I have a spatial point data set, where each point represents a person pronouncing a word in a specific fashion. Let's say I have six different pronunciations.
In an earlier iteration, I aggregated the point data to a hexagonal grid, the color represents the dominant pronunciation in the hexagon while the opacity represents its dominance, see: https://www.srf.ch/static/srf-data/data/2016/dialektkarten-karte/
Now I'd like to spatially interpolate the data to get a continuous surface, similar as Josh Katz did: http://www4.ncsu.edu/~jakatz2/files/dialectposter.png
He uses something he calls "k-nearest neighbor kernel smoothing" but he's not publishing his R code so I don't fully understand how that is supposed to work with categorical data. I perfectly understand on how to do it with continuous variables, but not with the latter.
The pseudo-algorithm I came up with so far:
- Repeat the "final estimate" formula for each pronunciation, using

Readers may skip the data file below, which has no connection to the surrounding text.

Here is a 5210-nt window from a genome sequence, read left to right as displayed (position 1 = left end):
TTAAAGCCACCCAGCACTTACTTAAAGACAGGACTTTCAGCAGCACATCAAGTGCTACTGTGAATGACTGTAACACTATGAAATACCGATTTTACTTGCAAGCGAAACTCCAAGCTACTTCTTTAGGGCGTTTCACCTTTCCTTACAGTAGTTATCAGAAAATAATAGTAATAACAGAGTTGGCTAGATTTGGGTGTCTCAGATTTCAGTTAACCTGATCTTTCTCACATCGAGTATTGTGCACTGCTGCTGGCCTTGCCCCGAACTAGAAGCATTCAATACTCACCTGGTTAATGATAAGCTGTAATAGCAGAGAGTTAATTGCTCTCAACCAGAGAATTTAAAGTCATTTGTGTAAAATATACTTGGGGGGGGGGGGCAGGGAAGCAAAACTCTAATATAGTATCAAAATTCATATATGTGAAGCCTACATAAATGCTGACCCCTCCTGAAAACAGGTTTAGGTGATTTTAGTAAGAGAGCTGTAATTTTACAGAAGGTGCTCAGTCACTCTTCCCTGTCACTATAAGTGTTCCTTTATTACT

yi = 1for points where that pronunciation is used,
yi = 0if not. By doing so, you get a grid for each pronunciation. The cells represent the probabilities of the respective pronunciation appearing at that grid cell.
- Now, find the most probable pronunciation in each grid cell. This determines the cell color (hue). Its probability determines the color value (i.e.: the higher, the darker, and vice versa).
- Find a way to map that resulting grid / raster - might be tricky because it contains two variables that need to be mapped to visual variables (dominant pronunciation and its probability).
But maybe this is completely off - and also, I wonder whether there are R packages for spatial interpolation of categorical data. So far I have only found
knn methods and the like and I suppose I have to build something myself.